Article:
A new test that detected lung cancer from exhaled breath with 96% accuracy is simpler and faster than similar breath tests, according to researchers, who suggest their advance is a step toward improved diagnostics for the prevalent disease.
In their diagnostic study, published March 30 in JAMA Network Open, researchers used a technique that analyzes a sample in just 60 seconds to develop a machine-learning model that accurately distinguished between healthy samples and those with lung cancer.
Worldwide, lung cancer is the second most commonly diagnosed cancer and causes the most deaths of any cancer, making it the focus of much research. In 2020, there were 2.2 million new lung cancer cases, and 1.8 million people died from the disease, according to the World Health Organization.
"There's no effective and simple method to detect lung cancer," said Mantang Qiu, a senior author of the study and a thoracic surgeon and research assistant at Peking University People's Hospital. "If we can develop a breath test, eventually I hope we can develop a test that can be used at home."
Breath tests for detecting a range of cancers, including those of the lung, are in development. But the humidity of exhaled breath can complicate sample analysis, often requiring sample preparation and processing times of several hours.
The current gold standard for diagnosis of lung cancer is low-dose computed tomography. But CT scanners are expensive and limited to certain clinics and can struggle to distinguish between cancerous and benign nodules, meaning that invasive procedures such as biopsies are needed to confirm suspected cancers, Qiu said. Breath tests, which measure the presence or concentration of gases called volatile organic compounds, hold promise as a rapid, cheap and noninvasive alternative for diagnosis.
For the study, Qiu and his colleagues recruited 289 healthy participants and 139 patients with lung cancer diagnosed by CT scan. After taking a deep breath, patients exhaled through the mouth into a handheld collection device connected to an air bag. One of the study's authors, Hang Li, has received a patent for this device issued by Shenzhen Breatha Biological Technology Company.
The bags of exhaled air samples were sent to a laboratory for analysis with a technique called high-pressure photon ionization time-of-flight mass spectrometry, or HPPI-TOFMS, which detects the individual chemicals in a sample. Unlike other methods for analyzing the chemical composition of samples, this technique is not affected by water vapor in breath samples and doesn't require pre-treatment, according to Qiu.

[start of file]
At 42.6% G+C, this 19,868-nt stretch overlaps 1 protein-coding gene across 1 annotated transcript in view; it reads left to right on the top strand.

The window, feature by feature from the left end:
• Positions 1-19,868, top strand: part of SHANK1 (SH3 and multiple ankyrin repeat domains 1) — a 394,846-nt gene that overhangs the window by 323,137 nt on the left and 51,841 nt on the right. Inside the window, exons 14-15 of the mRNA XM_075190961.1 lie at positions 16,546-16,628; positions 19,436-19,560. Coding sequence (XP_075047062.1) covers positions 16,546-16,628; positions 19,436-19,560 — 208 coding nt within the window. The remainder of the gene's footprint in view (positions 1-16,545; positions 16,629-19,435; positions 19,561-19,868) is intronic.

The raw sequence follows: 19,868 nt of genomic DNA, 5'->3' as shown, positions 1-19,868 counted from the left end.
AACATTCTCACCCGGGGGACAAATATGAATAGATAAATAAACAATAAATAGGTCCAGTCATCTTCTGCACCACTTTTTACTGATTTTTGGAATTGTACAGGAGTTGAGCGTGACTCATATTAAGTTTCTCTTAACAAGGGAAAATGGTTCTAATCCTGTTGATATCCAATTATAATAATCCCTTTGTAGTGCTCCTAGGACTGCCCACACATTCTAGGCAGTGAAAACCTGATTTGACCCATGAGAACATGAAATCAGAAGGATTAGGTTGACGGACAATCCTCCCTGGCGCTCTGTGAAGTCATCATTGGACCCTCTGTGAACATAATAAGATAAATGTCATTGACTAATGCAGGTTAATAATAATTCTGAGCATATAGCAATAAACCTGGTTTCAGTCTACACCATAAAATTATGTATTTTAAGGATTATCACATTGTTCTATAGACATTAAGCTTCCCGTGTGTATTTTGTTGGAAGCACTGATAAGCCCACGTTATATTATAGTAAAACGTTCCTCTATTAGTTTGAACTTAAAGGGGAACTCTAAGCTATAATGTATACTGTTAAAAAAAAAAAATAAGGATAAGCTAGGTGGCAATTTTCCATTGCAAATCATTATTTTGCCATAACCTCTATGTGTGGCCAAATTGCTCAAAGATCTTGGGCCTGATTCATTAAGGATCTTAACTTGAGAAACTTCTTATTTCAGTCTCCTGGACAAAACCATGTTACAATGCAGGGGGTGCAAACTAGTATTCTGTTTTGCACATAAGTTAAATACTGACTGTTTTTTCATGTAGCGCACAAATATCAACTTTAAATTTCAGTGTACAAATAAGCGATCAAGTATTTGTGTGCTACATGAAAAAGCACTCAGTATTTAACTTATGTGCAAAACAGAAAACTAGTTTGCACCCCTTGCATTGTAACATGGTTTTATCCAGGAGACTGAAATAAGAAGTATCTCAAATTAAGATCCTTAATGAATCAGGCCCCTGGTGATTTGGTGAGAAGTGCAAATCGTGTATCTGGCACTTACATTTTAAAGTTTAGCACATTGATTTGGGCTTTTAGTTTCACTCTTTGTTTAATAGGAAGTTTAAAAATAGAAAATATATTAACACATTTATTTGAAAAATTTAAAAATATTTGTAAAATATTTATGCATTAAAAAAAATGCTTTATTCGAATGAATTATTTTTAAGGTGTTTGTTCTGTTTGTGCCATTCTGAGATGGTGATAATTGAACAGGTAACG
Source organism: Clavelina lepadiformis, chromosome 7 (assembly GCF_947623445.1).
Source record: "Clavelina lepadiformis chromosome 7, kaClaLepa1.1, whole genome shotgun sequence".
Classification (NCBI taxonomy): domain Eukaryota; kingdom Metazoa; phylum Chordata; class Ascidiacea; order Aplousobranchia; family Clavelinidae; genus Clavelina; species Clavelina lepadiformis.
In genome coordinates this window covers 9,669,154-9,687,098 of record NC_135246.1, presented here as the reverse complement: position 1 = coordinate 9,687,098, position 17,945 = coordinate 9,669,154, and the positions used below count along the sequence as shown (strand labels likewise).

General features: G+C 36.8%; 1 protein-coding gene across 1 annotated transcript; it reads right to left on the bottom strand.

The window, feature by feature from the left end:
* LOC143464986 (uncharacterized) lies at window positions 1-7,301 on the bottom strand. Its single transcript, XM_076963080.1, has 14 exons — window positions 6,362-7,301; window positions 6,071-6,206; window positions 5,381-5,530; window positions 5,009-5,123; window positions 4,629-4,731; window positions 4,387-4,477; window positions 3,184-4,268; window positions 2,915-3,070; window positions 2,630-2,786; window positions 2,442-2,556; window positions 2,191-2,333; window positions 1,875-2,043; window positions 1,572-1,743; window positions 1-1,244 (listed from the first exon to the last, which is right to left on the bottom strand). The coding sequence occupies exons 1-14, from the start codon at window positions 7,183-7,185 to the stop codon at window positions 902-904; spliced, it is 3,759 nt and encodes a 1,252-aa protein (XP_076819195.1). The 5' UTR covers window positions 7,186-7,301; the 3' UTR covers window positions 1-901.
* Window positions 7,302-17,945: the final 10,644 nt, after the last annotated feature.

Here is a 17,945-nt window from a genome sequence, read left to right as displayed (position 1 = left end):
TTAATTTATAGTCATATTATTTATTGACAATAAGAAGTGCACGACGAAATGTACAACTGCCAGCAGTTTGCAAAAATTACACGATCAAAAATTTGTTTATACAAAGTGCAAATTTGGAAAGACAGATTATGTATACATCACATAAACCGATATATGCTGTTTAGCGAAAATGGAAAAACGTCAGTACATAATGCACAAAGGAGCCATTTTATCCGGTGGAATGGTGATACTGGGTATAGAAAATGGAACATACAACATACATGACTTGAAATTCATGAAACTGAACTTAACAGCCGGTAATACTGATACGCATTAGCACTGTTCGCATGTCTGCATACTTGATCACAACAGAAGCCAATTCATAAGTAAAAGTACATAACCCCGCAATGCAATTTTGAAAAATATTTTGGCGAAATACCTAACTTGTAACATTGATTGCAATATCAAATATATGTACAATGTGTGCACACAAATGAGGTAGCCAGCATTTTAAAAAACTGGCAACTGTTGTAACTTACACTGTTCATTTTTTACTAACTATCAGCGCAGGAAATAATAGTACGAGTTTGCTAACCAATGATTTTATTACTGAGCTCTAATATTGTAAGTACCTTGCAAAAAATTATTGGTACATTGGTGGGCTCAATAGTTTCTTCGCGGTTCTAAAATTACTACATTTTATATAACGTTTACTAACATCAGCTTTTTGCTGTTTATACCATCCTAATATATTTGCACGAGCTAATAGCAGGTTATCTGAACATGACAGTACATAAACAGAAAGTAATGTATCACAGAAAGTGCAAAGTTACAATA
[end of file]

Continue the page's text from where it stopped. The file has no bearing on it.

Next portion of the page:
The team used the results from 196 healthy and 90 lung cancer patients to train a machine-learning algorithm to discern differences between these samples. Then, they tested how well the model was able to classify 65 healthy and 30 cancer samples. Finally, they validated the model with an additional 47 samples, for which the researchers were blind to the correct diagnosis.
Of these, the model accurately diagnosed all 19 lung cancer samples, for a sensitivity of 100%. Of the 28 healthy samples, the model accurately classified 26 and incorrectly classified two samples as lung cancer, giving a specificity of about 93%. Overall, these scores combine to give the model an accuracy of 96%.
"It's a preliminary study," Qiu said. "We showed that HPPI-TOFMS can detect the difference between lung cancer patients and healthy adults. But we don't know which volatile organic compounds are the key differences between the two groups."
The next step is to identify the specific compounds associated with lung cancer patients, he explained.
According to Qiu, another limitation of the study is that the researchers had a relatively small sample size and didn't validate the model with an independent dataset, such as patients from a different medical center. That is something that they plan to do in follow-up studies.
Also in future work, the researchers will examine differences in volatile organic compounds in patients with lung cancer compared with those with benign nodules, Qiu said. They additionally plan to investigate the use of breath tests for monitoring how lung cancer patients respond to chemotherapy or radiation treatment after surgery.
"We want to see if breath tests can be a useful tool for monitoring disease recurrence," Qiu said.
The researchers' ultimate goal is to develop an at-home breath test, allowing people to regularly test themselves for lung cancer, Qiu said. He envisions that such a test might look something like an electric toothbrush and would ideally cost less than $50.
The study, "Assessment of an exhaled breath test using high-pressure photon ionization time-of-flight mass spectrometry to detect lung cancer," published in JAMA Network Open on March 30, was authored by Shushi Meng, Zuli Zhou, Xianping Liu, Mantang Qiu and Jun Wang, Peking University People's Hospital; Qingyun Li, Hang Li and Lei Wang, Shenzhen Breatha Biological Technology Co Ltd; and Shuli Pan, Yanqing Guo and Mingru Li, Aerospace 731 Hospital.